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Exactly how many dwarves are there in Wrocław? Posted by on Aug 31, 2017 in Culture, Places to visit

All of you who visited the beautiful Polish city, Wrocław, this is not a big news. One of Wrocław’s most popular, memorable and iconic attractions is not a cathedral, not a castle or monument, but a legion of little people: Gnomes, dwarves or ‘krasnale’, to be precise.

In Wrocław’s city center these merry munchkins are simply ubiquitous – dotting doorways, alleyways and street corners; constantly underfoot but only seen by the observant. You may well overlook the first few that cross your path, but inevitably – and often literally – you will stumble upon these popular local residents. Keep your eyes peeled and you’re bound to notice the little fellas engaged in a variety of activities about town – from guarding public space to passed-out drunk. Beloved by locals and tourists alike, and the object of more photos than the towering Cathedral, these prolific pranksters have become the unlikely symbol of one of PL’s most picturesque cities.

When researching the actual number of them, I couldn’t get straight answer though. Although it is somewhere in between 163-165!

My little family visited Wrocław in 2012, and I have to say we were not able to find all of the “krasnale”, but I think we found a great amount of them! And it was especially a great entertainment for my 2.5 year old then daughter:)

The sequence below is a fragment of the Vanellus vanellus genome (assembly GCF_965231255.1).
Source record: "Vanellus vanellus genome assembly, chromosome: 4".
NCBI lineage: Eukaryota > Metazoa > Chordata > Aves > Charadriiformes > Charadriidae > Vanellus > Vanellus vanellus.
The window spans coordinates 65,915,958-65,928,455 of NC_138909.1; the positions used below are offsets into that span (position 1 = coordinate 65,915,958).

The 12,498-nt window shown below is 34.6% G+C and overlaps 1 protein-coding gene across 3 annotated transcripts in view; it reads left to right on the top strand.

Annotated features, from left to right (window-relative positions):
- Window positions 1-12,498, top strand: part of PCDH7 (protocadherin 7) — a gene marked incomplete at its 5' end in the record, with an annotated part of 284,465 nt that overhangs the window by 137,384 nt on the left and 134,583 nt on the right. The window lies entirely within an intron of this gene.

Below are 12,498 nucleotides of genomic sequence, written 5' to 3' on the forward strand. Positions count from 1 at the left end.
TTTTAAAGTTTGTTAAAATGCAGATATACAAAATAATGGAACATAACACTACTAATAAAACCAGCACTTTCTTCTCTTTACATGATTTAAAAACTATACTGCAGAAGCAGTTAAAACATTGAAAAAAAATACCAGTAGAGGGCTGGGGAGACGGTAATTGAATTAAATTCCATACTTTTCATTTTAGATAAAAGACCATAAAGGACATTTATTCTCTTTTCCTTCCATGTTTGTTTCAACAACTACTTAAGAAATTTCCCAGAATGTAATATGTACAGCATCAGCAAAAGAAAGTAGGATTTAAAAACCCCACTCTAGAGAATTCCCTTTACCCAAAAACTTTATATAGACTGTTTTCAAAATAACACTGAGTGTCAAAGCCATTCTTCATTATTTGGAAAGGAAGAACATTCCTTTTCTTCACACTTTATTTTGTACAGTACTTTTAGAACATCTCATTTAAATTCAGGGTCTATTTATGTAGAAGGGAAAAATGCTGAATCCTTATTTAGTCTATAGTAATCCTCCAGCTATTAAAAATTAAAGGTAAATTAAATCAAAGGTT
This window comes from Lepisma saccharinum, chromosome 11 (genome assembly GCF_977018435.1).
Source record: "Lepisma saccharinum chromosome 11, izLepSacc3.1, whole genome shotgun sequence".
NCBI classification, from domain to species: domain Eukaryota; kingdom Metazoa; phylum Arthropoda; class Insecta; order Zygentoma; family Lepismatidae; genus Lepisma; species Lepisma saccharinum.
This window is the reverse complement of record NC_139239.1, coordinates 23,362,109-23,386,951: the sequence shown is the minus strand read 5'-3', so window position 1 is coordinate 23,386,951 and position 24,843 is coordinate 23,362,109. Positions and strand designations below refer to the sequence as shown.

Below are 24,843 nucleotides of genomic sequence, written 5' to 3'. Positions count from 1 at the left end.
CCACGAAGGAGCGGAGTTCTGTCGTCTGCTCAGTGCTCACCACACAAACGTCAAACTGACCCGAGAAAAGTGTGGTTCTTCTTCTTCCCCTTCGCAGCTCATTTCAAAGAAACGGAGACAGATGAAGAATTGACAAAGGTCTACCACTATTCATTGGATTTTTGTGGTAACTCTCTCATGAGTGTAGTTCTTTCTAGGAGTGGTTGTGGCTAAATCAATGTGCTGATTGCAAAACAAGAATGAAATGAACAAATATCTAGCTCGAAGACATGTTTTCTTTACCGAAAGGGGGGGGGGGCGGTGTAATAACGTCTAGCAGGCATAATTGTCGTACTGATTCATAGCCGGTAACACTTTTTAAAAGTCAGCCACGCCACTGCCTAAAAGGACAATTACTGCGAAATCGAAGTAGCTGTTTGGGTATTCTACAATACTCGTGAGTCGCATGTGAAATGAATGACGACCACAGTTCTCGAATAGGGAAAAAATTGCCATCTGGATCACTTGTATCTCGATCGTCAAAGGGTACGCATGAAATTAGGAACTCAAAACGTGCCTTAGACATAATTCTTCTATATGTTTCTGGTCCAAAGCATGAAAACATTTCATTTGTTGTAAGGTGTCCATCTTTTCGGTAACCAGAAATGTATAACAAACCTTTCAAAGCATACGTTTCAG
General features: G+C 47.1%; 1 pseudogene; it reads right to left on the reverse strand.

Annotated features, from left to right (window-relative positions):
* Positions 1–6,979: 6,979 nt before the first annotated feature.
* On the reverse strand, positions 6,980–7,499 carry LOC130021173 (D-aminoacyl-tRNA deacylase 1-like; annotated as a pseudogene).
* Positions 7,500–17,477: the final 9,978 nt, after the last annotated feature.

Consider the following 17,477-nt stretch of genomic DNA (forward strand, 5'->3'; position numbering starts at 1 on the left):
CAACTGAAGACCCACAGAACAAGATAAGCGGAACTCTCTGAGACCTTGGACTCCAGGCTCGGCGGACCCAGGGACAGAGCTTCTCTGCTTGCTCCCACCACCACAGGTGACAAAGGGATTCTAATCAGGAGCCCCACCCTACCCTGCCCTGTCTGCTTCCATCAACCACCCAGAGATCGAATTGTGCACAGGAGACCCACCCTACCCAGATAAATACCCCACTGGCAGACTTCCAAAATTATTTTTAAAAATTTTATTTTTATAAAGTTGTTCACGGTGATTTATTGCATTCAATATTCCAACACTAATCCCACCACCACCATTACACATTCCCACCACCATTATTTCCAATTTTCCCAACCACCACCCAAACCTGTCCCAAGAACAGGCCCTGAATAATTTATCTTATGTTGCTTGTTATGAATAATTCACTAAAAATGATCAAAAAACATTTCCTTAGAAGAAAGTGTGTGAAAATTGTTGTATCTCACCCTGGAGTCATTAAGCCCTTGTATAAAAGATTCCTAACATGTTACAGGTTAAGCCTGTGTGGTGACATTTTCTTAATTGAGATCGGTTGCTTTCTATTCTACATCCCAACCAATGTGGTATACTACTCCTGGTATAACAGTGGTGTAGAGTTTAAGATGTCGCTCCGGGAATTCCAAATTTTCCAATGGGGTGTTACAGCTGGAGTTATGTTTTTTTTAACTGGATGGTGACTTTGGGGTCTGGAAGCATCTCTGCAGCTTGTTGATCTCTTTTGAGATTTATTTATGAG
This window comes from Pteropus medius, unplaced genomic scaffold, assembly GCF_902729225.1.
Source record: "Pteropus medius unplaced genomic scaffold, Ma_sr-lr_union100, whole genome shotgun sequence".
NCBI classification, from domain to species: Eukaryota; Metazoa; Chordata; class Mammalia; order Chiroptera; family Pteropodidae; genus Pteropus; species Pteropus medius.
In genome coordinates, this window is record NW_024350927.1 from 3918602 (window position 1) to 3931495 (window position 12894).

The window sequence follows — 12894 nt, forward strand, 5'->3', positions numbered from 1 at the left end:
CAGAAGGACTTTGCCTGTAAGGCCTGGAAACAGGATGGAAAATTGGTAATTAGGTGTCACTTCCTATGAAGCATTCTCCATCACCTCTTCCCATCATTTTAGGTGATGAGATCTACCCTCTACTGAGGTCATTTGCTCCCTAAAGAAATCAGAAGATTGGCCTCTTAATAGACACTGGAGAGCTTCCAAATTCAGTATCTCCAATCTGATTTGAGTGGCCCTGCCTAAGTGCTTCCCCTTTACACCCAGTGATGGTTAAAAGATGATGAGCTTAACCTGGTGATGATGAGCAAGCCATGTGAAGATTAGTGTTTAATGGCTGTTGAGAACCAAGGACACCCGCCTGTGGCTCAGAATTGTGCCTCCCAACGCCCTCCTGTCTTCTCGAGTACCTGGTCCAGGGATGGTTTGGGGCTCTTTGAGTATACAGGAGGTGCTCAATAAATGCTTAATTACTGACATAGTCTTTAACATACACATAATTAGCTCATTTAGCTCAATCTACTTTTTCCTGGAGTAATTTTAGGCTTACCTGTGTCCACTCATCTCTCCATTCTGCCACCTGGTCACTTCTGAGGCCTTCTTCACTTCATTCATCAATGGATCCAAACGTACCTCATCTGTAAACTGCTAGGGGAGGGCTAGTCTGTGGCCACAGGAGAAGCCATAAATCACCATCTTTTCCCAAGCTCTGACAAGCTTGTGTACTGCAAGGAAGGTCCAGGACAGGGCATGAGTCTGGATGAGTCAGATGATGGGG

I hope you enjoy few of the pictures we took with these amazing little creatures!

The first dwarf to call Wrocław home was “Papa Dwarf”, placed on Świdnicka Street in 2001. This father of the dwarves is slightly larger than the others, with a different style of construction, precedes his brethren by a few years, and carries a graver history and meaning.

Papa was placed on this main street into the city as it was here that the Orange Alternative, an anti-communist underground movement that claimed the dwarf as its symbol, used to meet in the Eighties to protest against the authoritarianism of Poland’s Soviet masters.

By adopting the imagery of the dwarf, often in graffiti over government slogans, while maintaining a non-violent stance, the group brought a lightness and hope to the struggle against communism.

You can pick up a special map from tourist information (Rynek 14) showing where to find 30 of the most centrally located gnomes, and there is even a special, dual-language (Polish and English) website dedicated to Wrocław’s gnomes – www.krasnale.pl – where you can find their history, photos and other information, including downloadable maps of their various locations. Spend an afternoon as a gnome-watcher and see how many of these mischievous miscreants you can spot as you stroll around town. Happy hunting!

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About the Author: Kasia

My name is Kasia Scontsas. I grew near Lublin, Poland and moved to Warsaw to study International Business. I have passion for languages: any languages! Currently I live in New Hampshire. I enjoy skiing, kayaking, biking and paddle boarding. My husband speaks a little Polish, but our daughters are fluent in it! I wanted to make sure that they can communicate with their Polish relatives in our native language. Teaching them Polish since they were born was the best thing I could have given them! I have been writing about learning Polish language and culture for Transparent Language’s Polish Blog since 2010.


  1. Marcia:

    Very interesting article. I have just come back from a trip to Poland with the Polish Center in Chicopee. This was one of the cities we went to. I live in western Massachusetts. I’m glad your children know Polish. I wish my parents taught me.

    • Kasia:

      @Marcia Thank you Marcia!

  2. Pam Prophet:

    What a great way to see the city, young, old, and inbetween!! Your daughter is adorable and is loving this “scavenger” hunt! Thank you for sharing!